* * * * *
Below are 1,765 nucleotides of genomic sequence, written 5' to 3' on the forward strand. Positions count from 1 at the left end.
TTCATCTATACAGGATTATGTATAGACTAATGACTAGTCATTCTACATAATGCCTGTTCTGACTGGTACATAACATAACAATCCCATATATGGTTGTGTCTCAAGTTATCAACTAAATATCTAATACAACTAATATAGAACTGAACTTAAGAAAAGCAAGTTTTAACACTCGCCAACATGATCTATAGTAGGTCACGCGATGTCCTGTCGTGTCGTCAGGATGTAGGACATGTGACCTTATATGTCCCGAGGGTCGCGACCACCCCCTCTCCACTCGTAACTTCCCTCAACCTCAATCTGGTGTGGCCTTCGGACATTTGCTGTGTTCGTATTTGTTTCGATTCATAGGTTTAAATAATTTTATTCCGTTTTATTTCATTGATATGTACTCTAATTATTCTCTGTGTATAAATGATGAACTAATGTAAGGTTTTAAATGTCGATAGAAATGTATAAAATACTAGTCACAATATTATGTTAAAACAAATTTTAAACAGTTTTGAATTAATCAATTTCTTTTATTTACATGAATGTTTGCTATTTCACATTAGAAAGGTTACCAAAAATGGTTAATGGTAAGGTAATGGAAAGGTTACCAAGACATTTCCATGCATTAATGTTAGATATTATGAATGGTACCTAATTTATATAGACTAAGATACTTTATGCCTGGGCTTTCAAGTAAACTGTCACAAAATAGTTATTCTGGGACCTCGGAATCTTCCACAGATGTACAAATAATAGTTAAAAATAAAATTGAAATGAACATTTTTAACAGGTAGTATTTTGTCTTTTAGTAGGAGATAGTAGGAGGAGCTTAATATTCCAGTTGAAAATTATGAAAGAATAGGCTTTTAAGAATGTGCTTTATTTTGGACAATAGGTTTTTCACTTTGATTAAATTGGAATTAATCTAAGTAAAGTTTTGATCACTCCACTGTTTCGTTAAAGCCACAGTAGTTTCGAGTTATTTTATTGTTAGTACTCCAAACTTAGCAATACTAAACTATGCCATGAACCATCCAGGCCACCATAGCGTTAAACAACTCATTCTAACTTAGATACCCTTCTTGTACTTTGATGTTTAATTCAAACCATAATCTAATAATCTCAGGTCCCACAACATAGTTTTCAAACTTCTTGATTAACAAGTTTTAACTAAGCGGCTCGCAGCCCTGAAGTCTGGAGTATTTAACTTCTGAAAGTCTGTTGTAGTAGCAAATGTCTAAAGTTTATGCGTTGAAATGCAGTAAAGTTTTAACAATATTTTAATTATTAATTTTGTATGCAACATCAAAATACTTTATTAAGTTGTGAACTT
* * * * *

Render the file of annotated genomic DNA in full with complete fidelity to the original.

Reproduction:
Below are 1,765 nucleotides of genomic sequence, written 5' to 3' on the forward strand. Positions count from 1 at the left end.
TTCATCTATACAGGATTATGTATAGACTAATGACTAGTCATTCTACATAATGCCTGTTCTGACTGGTACATAACATAACAATCCCATATATGGTTGTGTCTCAAGTTATCAACTAAATATCTAATACAACTAATATAGAACTGAACTTAAGAAAAGCAAGTTTTAACACTCGCCAACATGATCTATAGTAGGTCACGCGATGTCCTGTCGTGTCGTCAGGATGTAGGACATGTGACCTTATATGTCCCGAGGGTCGCGACCACCCCCTCTCCACTCGTAACTTCCCTCAACCTCAATCTGGTGTGGCCTTCGGACATTTGCTGTGTTCGTATTTGTTTCGATTCATAGGTTTAAATAATTTTATTCCGTTTTATTTCATTGATATGTACTCTAATTATTCTCTGTGTATAAATGATGAACTAATGTAAGGTTTTAAATGTCGATAGAAATGTATAAAATACTAGTCACAATATTATGTTAAAACAAATTTTAAACAGTTTTGAATTAATCAATTTCTTTTATTTACATGAATGTTTGCTATTTCACATTAGAAAGGTTACCAAAAATGGTTAATGGTAAGGTAATGGAAAGGTTACCAAGACATTTCCATGCATTAATGTTAGATATTATGAATGGTACCTAATTTATATAGACTAAGATACTTTATGCCTGGGCTTTCAAGTAAACTGTCACAAAATAGTTATTCTGGGACCTCGGAATCTTCCACAGATGTACAAATAATAGTTAAAAATAAAATTGAAATGAACATTTTTAACAGGTAGTATTTTGTCTTTTAGTAGGAGATAGTAGGAGGAGCTTAATATTCCAGTTGAAAATTATGAAAGAATAGGCTTTTAAGAATGTGCTTTATTTTGGACAATAGGTTTTTCACTTTGATTAAATTGGAATTAATCTAAGTAAAGTTTTGATCACTCCACTGTTTCGTTAAAGCCACAGTAGTTTCGAGTTATTTTATTGTTAGTACTCCAAACTTAGCAATACTAAACTATGCCATGAACCATCCAGGCCACCATAGCGTTAAACAACTCATTCTAACTTAGATACCCTTCTTGTACTTTGATGTTTAATTCAAACCATAATCTAATAATCTCAGGTCCCACAACATAGTTTTCAAACTTCTTGATTAACAAGTTTTAACTAAGCGGCTCGCAGCCCTGAAGTCTGGAGTATTTAACTTCTGAAAGTCTGTTGTAGTAGCAAATGTCTAAAGTTTATGCGTTGAAATGCAGTAAAGTTTTAACAATATTTTAATTATTAATTTTGTATGCAACATCAAAATACTTTATTAAGTTGTGAACTT